National child development milestone changes not tied to pandemic
CLAIM: The Centers for Disease Control and Prevention quietly lowered the milestones for early childhood development in response to the pandemic.
AP’S ASSESSMENT: False. Experts relied on research done prior to the pandemic to recommend changes to childhood development milestones used by pediatric professionals to identify developmental delays or disabilities.
THE FACTS: Social media users are misrepresenting updates to national child development milestones, such as communication or cognitive behaviors, to falsely claim that changes were made because of the effects of the pandemic on children from masks and lockdowns.
Posts shared on Twitter and Facebook shared screenshots of the new updates and tied them to the pandemic.
“You know how The Parents have been screaming about developmental delays caused by masks? Well @CDCgov just took care of this for us by lowering milestones. The “new normal,” is kids with developmental delays,” one tweet said.
Researchers who took part in the study in collaboration with the CDC and the American Academy of Pediatrics say that the milestone updates have no relation to the pandemic, as they are based on pre-pandemic data.
The CDC and the American Academy of Pediatrics recently announced that they had revised childhood development milestones as part of “Learn the Signs. Act Early,” a program designed to encourage parents to monitor their children for childhood developmental delays and disabilities. Pediatric and early childcare professionals rely on milestones to discern developmental delays in children with the hopes of spotting them sooner for treatment.
The CDC had asked the American Academy of Pediatrics to put together a group of experts to update the milestones, which were originally created in 2004. The group released their findings on Feb. 8.
Despite what the posts say online, none of the group’s work relied on data from the pandemic. According to the CDC, the milestone revisions were in process for several years prior to the coronavirus outbreak.
Researchers attempted to standardize the ages at which children can be expected to reach social and emotional milestones. For example, the group looked at what ages children should be laughing or showing facial expressions, said Dr. Paul Lipkin, a member of the AAP Section on Developmental and Behavioral Pediatrics and Council on Children with Disabilities.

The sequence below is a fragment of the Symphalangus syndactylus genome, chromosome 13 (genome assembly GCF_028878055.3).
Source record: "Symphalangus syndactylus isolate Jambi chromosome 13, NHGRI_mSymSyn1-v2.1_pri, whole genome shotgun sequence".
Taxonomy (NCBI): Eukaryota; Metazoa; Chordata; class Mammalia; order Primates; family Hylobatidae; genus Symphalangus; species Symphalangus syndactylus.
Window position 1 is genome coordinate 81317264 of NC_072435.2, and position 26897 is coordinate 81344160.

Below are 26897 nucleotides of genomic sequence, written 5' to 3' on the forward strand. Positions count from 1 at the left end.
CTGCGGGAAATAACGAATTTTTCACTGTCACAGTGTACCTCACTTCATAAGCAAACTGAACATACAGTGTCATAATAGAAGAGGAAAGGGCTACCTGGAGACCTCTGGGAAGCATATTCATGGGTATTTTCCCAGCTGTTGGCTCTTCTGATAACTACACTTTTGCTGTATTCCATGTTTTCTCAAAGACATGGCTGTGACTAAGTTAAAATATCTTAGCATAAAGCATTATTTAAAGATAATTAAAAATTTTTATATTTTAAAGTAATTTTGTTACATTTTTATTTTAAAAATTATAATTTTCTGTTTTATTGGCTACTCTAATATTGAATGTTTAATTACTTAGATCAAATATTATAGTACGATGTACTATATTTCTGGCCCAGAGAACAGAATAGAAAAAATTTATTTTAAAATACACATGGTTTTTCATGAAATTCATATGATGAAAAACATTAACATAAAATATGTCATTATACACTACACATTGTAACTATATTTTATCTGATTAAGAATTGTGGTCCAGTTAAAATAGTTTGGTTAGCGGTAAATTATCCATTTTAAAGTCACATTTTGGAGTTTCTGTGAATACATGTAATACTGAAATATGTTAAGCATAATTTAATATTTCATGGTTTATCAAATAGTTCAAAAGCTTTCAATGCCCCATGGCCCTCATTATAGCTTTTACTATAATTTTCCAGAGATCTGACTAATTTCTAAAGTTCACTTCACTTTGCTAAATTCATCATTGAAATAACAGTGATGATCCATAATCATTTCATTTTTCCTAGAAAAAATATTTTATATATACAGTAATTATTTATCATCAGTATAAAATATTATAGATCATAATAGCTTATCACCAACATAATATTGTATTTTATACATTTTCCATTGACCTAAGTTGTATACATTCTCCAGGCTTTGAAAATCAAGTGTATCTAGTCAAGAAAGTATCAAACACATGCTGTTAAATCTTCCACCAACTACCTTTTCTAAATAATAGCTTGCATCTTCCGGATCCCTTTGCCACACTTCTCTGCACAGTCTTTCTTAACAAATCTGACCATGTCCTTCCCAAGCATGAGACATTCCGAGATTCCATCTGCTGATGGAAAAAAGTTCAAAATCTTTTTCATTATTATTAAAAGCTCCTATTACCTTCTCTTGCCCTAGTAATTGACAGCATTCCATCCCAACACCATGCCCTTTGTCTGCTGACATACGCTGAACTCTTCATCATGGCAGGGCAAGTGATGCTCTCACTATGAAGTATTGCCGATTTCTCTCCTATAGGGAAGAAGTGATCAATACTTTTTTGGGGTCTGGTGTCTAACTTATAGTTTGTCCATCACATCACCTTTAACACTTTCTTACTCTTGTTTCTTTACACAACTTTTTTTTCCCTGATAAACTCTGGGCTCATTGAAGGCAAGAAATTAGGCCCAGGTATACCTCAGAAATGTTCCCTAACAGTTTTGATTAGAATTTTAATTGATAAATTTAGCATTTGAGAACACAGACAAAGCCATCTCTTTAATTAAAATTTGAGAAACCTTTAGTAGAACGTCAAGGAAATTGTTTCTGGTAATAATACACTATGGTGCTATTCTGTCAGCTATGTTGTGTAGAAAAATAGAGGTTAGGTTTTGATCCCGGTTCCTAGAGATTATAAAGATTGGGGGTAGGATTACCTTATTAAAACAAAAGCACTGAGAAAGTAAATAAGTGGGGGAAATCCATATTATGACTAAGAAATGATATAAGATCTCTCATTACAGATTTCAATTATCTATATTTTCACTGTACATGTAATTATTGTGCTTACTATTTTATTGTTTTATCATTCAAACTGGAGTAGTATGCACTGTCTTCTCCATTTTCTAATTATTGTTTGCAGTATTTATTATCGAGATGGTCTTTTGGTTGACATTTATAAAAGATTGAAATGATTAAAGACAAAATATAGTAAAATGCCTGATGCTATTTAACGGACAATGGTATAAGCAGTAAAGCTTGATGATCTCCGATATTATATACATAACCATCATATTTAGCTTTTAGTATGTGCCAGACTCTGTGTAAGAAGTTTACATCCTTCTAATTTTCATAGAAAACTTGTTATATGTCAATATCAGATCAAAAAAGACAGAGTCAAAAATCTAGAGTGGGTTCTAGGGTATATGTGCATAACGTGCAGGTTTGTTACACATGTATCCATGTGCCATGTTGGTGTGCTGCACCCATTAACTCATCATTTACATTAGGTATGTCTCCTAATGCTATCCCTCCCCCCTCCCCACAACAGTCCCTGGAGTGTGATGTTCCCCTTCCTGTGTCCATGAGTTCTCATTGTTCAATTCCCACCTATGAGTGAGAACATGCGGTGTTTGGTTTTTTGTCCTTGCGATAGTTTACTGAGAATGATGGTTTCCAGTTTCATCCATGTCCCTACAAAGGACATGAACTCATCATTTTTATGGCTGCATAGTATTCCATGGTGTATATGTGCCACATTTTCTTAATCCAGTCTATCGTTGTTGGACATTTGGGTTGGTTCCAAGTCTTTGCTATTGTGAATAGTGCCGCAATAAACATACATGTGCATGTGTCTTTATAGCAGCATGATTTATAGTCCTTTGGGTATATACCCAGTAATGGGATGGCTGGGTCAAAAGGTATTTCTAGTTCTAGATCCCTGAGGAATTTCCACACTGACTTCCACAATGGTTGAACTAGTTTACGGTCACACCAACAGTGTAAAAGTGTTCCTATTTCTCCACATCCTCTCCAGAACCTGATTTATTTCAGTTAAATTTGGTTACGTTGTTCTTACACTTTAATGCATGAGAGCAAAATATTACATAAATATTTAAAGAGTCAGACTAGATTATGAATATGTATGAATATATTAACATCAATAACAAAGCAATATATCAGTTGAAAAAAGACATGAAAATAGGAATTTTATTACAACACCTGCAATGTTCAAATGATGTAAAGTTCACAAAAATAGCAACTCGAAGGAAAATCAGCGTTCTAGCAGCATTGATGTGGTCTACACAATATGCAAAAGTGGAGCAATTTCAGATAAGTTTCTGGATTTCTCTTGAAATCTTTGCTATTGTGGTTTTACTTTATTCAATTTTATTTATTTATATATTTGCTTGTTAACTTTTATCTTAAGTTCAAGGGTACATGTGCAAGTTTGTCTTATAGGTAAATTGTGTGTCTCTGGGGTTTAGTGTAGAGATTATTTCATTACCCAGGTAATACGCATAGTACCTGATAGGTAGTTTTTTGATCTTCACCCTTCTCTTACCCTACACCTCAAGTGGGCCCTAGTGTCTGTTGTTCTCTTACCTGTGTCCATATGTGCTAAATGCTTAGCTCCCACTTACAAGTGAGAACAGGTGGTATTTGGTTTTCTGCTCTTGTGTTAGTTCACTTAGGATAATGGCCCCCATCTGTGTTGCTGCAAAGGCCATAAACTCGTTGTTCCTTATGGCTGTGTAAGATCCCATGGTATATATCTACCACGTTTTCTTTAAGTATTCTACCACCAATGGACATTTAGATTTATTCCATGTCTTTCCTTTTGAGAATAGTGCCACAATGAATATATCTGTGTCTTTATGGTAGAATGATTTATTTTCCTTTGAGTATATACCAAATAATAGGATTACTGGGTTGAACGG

Previously, developmental milestone checklists were marked at an age where 50% of children can be expected to reach a particular milestone. But this wasn’t helpful for families worried about their child’s development and could lead to delays in diagnosing problems.
To address this, the group recommended increasing the percentile of children from 50% to 75% who would be expected to exhibit behaviors at a specific age. Dr. Jennifer Cross, developmental-behavioral pediatrician at Weill Cornell Medicine and NewYork-Presbyterian, said basing milestones on the 50th percentile gave a false sense of security to some parents if their child did not reach a milestone and allowed some delays to go unnoticed. The new percentage, she noted, will hopefully catch more potential delays.
“Six months go by and you have potentially missed out on a child that you could have potentially been doing something about,” Cross said.
The new milestones also included adding checklists at the ages of 15 months and 30 months (2.5 years). Checklists now cover children from 2 months to 5 years of age.
Lipkin, professor of pediatrics at The Johns Hopkins University School of Medicine, added that the prior milestones list was outdated and was based on information before researchers focused on identifying children with autism spectrum disorder. Before revising the milestones, the group looked at over 1,000 studies before narrowing it down to 34.
Lipkin said none of the studies included data past 2019. The researchers detailed their revised recommendations in the “Evidence-Informed Milestones for Developmental Surveillance Tools” study, which clearly states that experts collaborated through in-person meetings, six virtual meetings and email reviews from January to September of 2019.
While experts continue to investigate any impacts the pandemic has had on children, Lipkin said that the new milestones in no way reflect that.
“This was clearly an effort intended to best inform families so they could get their children identified and get help that they needed,” he said.
This is part of AP’s effort to address widely shared misinformation, including work with outside companies and organizations to add factual context to misleading content that is circulating online. Learn more about fact-checking at AP.